The ability to deftly navigate these finely textured strata of diversity in the face of changing demographics and societal values, coupled with the intensification of globalization, is a skill that can only pay dividends for all students as they prepare to confront a future that will be marked by an intricate pluralism.

Last week, my colleague Conor Friedersdorf cited the website Oberlin Microaggressions as an example of political correctness run amok. Unearthing one extreme confrontation between a white student and a Hispanic student over the former’s allegedly appropriative use of a Spanish word, ignoring many more obviously offensive examples on the site, Friedersdorf extrapolated from that single incident to argue that Oberlin is the archetype of a malignant “victimhood culture” in which college students are instrumentalizing oppression as a means to accumulate higher social standing through eliciting sympathy from others.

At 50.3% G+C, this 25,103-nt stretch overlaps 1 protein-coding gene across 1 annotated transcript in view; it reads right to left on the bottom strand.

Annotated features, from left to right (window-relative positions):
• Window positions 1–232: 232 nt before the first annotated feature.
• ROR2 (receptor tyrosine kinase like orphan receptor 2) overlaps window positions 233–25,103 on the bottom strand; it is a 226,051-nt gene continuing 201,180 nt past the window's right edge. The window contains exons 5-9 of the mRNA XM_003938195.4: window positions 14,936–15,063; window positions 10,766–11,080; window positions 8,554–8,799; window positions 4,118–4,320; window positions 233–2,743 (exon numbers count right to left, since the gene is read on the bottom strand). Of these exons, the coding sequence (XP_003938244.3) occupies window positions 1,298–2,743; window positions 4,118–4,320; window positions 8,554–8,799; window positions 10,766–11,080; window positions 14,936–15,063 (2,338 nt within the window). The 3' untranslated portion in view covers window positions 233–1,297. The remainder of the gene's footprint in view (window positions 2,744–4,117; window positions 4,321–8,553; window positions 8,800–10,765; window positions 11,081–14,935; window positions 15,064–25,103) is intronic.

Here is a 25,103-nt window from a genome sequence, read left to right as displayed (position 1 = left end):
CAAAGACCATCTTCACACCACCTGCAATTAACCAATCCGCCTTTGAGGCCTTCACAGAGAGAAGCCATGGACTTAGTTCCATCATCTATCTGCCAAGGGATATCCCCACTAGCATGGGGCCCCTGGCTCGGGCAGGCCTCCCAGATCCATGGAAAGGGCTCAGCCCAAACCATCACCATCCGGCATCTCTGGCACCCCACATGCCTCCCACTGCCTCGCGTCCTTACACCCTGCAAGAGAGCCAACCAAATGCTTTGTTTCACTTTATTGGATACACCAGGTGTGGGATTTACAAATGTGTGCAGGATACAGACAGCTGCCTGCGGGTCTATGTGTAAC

He quoted from a sociological study that supports his argument:

The culture on display on many college and university campuses, by way of contrast, is “characterized by concern with status and sensitivity to slight combined with a heavy reliance on third parties … Domination is the main form of deviance, and victimization a way of attracting sympathy, so rather than emphasize either their strength or inner worth, the aggrieved emphasize their oppression and social marginalization.”

But there is nothing glamorous about being subjected to racism, and certainly no social rewards to be reaped from being the victim of oppression in a society that heaps disadvantage on historically marginalized groups. So why would people willingly designate themselves as victims if they do not truly feel that way? The only people who benefit from oppression are the ones who are exempt from it—not the ones who suffer through it.